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Cambridge University Science Magazine
Nigh on fifty years ago, Buzz Aldrin and Neil Armstrong became the first humans to set foot on another world. Now Aldrin is urging mankind to take a much larger leap—not merely to visit but to colonize Mars.

In his recent book Mission to Mars, Aldrin provides practical solutions, both political and scientific. Via video chat, Aldrin describes his vision:

“Going back to the early eighties, there seemed to be a growing interest in some kind of return to the Moon, and I began to think that this was the time to think about some alternatives. And I began to realise that maybe there were even better ways of going to the Moon, especially to flyby the Earth and the Moon, and continuously cycle back and forth. [...] The former NASA administrator, Tom Pain, understood this and encouraged me to take a look at Mars. I began to try and use a very simple, basic orbital mechanism, and it seems as though it might be easier to get to Mars and back than it might be to get to the Moon and back. That we had used gravity assist, departing the Earth, to swing by other objects in Space, which then redirected us to other objects in space, and then another, and another—it’s called the grand tour—and why couldn’t we reverse swing by gravity assist and come back to earth again, with just the right conditions. [...] It is amazing to me that since these ideas were introduced in 1985, no one in the standard system of NASA or other countries has realised the advantages of a continuously moving habitat with radiation protection that come with a reusable travelling container between the Earth and Mars.”

One reason might be that humans cannot take being cooped up in tiny environments for twenty- four months at a stretch. Aldrin laughs.

“I don’t think that’s a problem. People behave themselves quite well. When people misbehave, we put them in a cell and they stay there for quite a long period of time”. More seriously, he adds, “We have had people training in Europe for long periods of time, whether it was in Biosphere 2, years ago, or the more Mars500 project. If you are going to spend the rest of your life on Mars, why do you care how rapidly you get there?”

Aldrin has also given some thought on what to do once Mars is reached.

“I have not designed the details of a Mars base, but I have started a semblance of an international lunar base design. I looked around and asked people and have not found anyone who has come up with a concept to bring six or seven nations together and to preserve their individuality but maintain international support. If we can do that on the Moon, the US role would not be to land the components, not even to build large structures, but to assemble the components when they have been sent.”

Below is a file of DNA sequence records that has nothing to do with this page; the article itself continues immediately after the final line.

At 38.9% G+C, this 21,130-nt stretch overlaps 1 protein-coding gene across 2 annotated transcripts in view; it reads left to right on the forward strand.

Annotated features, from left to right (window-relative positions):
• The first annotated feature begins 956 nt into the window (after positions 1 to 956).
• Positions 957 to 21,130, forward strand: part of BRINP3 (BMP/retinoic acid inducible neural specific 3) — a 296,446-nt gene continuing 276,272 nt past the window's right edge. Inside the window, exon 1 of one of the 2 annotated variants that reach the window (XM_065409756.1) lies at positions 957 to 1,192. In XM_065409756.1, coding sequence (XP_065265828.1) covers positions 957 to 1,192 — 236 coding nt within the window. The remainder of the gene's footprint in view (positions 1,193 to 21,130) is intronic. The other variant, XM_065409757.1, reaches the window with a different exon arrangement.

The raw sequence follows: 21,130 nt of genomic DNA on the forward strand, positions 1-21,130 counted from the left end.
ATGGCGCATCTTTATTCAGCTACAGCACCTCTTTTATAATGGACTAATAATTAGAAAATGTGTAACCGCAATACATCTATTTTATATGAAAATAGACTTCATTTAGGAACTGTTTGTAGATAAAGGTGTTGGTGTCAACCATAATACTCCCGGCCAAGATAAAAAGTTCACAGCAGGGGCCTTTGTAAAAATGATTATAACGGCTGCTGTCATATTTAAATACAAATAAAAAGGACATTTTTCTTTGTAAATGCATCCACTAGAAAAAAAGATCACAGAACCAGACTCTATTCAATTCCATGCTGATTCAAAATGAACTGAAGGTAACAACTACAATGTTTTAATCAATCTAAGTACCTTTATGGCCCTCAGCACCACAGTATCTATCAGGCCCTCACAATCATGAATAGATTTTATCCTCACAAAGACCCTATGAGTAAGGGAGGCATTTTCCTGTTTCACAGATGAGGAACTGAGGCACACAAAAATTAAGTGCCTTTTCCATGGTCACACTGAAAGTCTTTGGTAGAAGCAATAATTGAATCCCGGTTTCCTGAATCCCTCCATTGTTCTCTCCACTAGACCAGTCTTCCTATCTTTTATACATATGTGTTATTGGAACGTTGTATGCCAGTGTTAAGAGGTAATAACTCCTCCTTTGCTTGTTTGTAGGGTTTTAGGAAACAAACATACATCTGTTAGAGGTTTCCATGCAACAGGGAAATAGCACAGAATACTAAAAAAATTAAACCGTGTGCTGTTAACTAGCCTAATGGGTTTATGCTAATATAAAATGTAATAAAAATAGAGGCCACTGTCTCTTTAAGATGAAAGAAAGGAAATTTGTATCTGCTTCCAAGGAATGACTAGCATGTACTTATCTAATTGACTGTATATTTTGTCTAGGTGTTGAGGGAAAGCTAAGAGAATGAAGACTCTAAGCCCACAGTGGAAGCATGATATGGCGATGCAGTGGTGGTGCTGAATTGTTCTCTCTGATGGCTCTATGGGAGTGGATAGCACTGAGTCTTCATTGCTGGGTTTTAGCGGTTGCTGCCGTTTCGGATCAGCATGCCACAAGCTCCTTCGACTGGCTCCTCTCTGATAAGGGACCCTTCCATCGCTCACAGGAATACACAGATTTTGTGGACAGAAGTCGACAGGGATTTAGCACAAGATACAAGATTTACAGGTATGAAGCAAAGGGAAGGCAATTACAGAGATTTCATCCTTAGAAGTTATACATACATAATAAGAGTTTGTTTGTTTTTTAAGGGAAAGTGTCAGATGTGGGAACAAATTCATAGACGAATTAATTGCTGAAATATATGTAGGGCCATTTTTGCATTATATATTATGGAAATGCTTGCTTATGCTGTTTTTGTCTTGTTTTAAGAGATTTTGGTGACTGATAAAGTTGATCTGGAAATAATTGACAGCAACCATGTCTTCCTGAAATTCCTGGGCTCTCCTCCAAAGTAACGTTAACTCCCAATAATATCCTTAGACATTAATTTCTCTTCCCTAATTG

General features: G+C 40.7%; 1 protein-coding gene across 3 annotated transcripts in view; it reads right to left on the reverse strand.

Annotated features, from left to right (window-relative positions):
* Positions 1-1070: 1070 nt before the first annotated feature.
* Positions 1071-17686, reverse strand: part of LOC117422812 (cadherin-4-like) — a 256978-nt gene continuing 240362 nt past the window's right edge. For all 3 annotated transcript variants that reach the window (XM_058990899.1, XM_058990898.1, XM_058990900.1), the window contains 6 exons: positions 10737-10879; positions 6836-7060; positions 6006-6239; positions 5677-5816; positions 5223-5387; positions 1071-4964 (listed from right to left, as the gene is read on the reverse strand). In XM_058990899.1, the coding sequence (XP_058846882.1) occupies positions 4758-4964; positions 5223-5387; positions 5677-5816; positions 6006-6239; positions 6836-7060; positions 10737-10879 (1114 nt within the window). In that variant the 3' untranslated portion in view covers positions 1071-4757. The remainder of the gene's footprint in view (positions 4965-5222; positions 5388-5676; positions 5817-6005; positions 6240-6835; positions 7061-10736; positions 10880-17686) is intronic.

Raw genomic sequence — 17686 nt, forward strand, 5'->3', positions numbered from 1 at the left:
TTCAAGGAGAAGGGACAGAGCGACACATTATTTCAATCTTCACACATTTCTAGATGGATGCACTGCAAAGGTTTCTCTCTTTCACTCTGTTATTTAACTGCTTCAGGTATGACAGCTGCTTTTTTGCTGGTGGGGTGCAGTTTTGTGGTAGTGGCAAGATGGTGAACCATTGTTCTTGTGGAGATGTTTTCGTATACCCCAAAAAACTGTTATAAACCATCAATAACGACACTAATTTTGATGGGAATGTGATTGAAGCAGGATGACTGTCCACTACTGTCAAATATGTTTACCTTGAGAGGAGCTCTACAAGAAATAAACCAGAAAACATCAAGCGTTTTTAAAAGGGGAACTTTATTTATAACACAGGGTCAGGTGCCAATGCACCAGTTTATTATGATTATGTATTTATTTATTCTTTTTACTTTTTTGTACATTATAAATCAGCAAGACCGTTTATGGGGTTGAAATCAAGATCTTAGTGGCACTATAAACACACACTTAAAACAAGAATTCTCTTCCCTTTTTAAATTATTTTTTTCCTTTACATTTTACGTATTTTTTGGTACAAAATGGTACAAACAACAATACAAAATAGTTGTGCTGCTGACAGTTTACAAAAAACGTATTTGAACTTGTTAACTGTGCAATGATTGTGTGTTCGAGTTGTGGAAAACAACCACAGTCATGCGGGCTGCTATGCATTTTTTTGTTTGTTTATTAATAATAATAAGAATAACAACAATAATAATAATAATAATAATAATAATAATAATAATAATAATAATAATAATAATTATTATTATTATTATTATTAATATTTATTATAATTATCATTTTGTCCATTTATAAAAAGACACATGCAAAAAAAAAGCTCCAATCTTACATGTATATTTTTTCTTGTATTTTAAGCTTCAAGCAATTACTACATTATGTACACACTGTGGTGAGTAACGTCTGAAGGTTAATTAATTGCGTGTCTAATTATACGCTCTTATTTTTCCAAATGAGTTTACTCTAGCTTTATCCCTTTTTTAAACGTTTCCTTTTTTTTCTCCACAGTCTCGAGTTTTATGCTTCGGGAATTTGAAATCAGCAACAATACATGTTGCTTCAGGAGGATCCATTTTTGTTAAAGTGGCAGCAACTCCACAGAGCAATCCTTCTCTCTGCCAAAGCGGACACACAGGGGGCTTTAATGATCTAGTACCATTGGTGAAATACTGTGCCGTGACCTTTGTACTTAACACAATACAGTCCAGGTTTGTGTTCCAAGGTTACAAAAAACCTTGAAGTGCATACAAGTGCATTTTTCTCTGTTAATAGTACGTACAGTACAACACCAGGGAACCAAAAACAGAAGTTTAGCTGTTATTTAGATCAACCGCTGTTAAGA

We move on to a discussion of the dangers of such a long exposure to radiation.

“I have seen some projects by high school kids with layers of protection, a cloth-like material that includes sophisticated molecules like bucky-balls. They are specifically designed for Solar flares. Layers of these materials for background cosmic radiation. They are being advised by some very credible PhDs. I am very interested and they are getting protection for the proprietary nature of their inventions—but given that these guys are seventeen, eighteen, nineteen and have a fantastic motivating t-shirt, you can never tell what the future will yield.”

It’s the ease of that response that brings me up short. It has been 50 years since this man walked on the Moon, but it has also been nearly forty years since anyone last set foot on it. I ask him about this.

“I am trying to address that by organizing a space policy analysis by a group of people that are well respected [...] to uncover the mistakes that recently led us where we are.”

I finally ask whether there are any science fiction writers he thinks could provide the same inspiration to today’s youth as did in his?

“What would motivate people to the very challenging task of leaving the solar system and going to some unknown location? So I wrote this science fiction story called Encounter with Tiber and it is in the process of being made into a television series of ten episodes. The book is available on ebooks now.”

I’m left wondering whether Buzz Aldrin is a voice for a credible future, or a relic of a more hopeful time. Either way, his voice is one that needs to be heard.

Hugo Schmidt is a 4th year PhD student at the Department of Biochemistry